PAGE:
In December, 10 state attorneys general sent a letter to the Trump transition team in support of a federal online gambling ban.
Sen. Lindsey Graham decided the Wire Act’s applicability to online gambling was an important enough issue to bring up during attorney general nominee Jeff Sessions’ confirmation hearing.
These renewed efforts have caused a good deal of anxiety from supporters of legal, state-regulated online gaming.
They’re pushing back against these possible new federal laws and calling on the administration to honor its pro-business promises and reject these new federal regulations.
And that’s exactly what they are.
The idea that the Restoration of America’s Wire Act restores anything is poppycock, as is the notion pushed by a small contingent of anti-online gambling lawmakers and advocates that the government needs to revisit the 2011 Department of Justice Office of Legal Counsel opinion that unshackled states from the federal government, thereby allowing states to legalize online gambling.
A federal online gambling creates new regulations that would only cause harm.
Where it has been legalized, online gambling is being effectively regulated by the states to protect consumers, and create jobs and revenue.
Online gambling has given casinos in New Jersey their first revenue increase since 2006, and it put $35 million of tax revenue in New Jersey’s coffers in 2016.
Furthermore, because of online gambling, Atlantic City casinos are investing and innovating, creating jobs and economic opportunities outside of gaming through advertising.
The idea that the federal government is going to step in and put an end to this led to a resolution introduced by New Jersey Assemblyman Vincent Mazzeo calling on the Trump administration and Congress to oppose these attempts to regulate online gambling at the federal level.
Mazzeo’s resolution essentially says: Don’t let the feds regulate us out of business.
New Jersey is not alone. Nevada and Delaware have successfully regulated and are operating online gaming sites without any federal involvement. So are the Georgia, Michigan, Illinois, and Kentucky lotteries.
RAWA or a reversal of the 2011 OLC opinion would put an end to all of this and create new, sweeping federal regulations.
If either came to pass, overreaching federal regulations would be imposed. This would put a tremendous burden on states and the businesses operating in them, costing both jobs and money.
A federal online gambling ban would not only prevent other states from following New Jersey’s lead, but it would also undo everything New Jersey (as well as Nevada and Delaware) has done on this front.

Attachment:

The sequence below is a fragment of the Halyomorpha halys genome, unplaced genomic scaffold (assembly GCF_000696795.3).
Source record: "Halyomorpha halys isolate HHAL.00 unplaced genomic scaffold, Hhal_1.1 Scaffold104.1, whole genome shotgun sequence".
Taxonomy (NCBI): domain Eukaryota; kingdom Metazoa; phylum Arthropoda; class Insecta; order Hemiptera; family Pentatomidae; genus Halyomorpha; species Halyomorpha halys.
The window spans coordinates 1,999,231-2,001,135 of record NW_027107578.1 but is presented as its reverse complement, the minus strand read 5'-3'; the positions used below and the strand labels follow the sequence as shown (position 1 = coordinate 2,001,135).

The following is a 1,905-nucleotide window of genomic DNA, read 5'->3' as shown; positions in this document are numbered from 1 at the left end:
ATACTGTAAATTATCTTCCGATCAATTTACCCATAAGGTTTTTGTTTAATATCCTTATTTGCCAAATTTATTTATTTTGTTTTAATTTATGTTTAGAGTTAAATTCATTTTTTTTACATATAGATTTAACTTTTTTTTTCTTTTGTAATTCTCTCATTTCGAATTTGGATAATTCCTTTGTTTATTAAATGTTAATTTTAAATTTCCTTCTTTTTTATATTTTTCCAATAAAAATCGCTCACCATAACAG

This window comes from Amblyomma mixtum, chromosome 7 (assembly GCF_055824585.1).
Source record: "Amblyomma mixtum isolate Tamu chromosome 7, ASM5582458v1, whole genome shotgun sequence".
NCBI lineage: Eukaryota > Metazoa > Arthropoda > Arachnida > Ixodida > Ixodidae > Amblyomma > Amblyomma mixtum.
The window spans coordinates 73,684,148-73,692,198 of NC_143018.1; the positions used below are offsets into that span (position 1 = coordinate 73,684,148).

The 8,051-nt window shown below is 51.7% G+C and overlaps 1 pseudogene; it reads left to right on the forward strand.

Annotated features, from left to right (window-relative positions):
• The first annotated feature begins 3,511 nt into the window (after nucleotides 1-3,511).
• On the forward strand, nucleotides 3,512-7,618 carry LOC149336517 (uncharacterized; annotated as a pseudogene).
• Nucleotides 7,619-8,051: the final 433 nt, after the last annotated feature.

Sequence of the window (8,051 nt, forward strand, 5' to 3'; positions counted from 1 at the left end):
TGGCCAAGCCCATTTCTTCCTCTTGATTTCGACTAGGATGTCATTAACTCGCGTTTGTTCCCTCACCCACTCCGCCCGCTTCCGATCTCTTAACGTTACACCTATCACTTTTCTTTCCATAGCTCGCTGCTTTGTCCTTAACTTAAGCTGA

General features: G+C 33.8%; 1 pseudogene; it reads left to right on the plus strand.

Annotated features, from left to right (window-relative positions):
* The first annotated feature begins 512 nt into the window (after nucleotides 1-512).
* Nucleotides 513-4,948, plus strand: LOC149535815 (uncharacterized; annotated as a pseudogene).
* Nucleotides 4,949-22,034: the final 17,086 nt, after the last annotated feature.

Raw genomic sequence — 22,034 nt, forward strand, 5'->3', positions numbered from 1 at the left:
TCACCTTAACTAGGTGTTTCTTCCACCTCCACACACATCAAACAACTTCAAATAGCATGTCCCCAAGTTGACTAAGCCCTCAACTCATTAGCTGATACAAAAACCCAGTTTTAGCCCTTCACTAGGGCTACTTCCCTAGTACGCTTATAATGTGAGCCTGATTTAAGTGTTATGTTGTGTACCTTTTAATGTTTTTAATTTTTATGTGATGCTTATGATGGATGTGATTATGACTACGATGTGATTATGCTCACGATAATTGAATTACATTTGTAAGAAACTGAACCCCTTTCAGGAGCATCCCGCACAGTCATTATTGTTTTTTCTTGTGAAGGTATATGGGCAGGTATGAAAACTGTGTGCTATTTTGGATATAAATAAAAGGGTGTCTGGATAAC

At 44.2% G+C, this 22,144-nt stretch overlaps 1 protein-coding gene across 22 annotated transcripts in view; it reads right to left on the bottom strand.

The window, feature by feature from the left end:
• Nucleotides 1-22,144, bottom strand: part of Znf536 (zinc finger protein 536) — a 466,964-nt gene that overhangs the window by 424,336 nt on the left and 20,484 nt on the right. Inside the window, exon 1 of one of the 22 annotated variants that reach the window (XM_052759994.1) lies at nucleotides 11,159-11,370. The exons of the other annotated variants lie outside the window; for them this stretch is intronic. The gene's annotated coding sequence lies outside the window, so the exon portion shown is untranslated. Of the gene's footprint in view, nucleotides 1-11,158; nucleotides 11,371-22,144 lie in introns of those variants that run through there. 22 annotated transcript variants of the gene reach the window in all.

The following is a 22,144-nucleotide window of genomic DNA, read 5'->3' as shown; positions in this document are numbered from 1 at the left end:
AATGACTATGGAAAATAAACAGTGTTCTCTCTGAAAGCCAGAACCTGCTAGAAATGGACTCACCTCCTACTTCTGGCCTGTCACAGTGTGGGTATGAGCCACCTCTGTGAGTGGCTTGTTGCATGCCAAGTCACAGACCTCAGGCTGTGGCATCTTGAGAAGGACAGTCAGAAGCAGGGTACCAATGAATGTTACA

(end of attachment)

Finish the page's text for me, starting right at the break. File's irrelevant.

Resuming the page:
In short, a federal online gambling ban would replace New Jersey’s effective regulations with ineffective federal regulations that would cost the state revenue and jobs and stifle business opportunities in the Garden State.
Not to mention…
A federal ban on sports betting outside of Nevada (several other states have smaller sports betting exemptions) was enacted in 1992, and it’s done nothing to quell the appetite for betting on sports in the United States. All it’s done is send that industry underground.
So, instead of targeted state-level regulations that work — as is the case for Nevada’s thriving sports betting industry — the rest of the country has to deal with unnecessary federal regulation that prevents states from choosing their own paths.
It’s both anti-business and a job killer.
The new administration’s views on regulations couldn’t be clearer.
Throughout his successful presidential campaign, Donald Trump emphasized the elimination of what he called “destructive” government regulations. Candidate and now-President Trump has mentioned these anti-business, employment-squashing regulatory burdens on numerous occasions.
In a speech to the New York Economic Club on Sept. 15, 2016, Trump stated:
“If we lower our taxes, remove destructive regulations, unleash the vast treasure of American energy, and negotiate trade deals that put America first, then there is no limit to the number of jobs we can create and the amount of prosperity we can unleash.”
Trump went on to say:
“One of the keys to unlocking growth is scaling-back years of disastrous regulations unilaterally imposed by our out-of-control bureaucracy. Regulations have grown into a massive, job-killing industry – and the regulation industry is one business I will put an end to.”
[Author’s note: I’ve included Trump’s full plan to tackle regulations, taken from his campaign website, at the end of this column.]
President Trump has continued to rail against regulations, going so far as to create a new White House position, dubbed the “special adviser on regulatory issues.”
Trump tagged billionaire casino owner Carl Icahn for the newly-minted position in December, saying, “His help on the strangling regulations that our country is faced with will be invaluable.”
Said Icahn in a statement issued by the Trump transition team in December:
“Under President Obama, America’s business owners have been crippled by over $1 trillion in new regulations. It’s time to break free of excessive regulation and let our entrepreneurs do what they do best: create jobs and support communities.”
One of the most burdensome regulations Congress is mulling over is a federal online gambling ban, and if the Trump administration goes along with it, it will be breaking one of its core campaign promises.
Trump devoted an entire webpage of his campaign website to over-regulation. In fact, regulatory reform designed to unshackle business from overreaching federal regulations was one of his most detailed policy objectives.
Read Donald J. Trump’s Plan To Put an End to Burdensome Regulations here.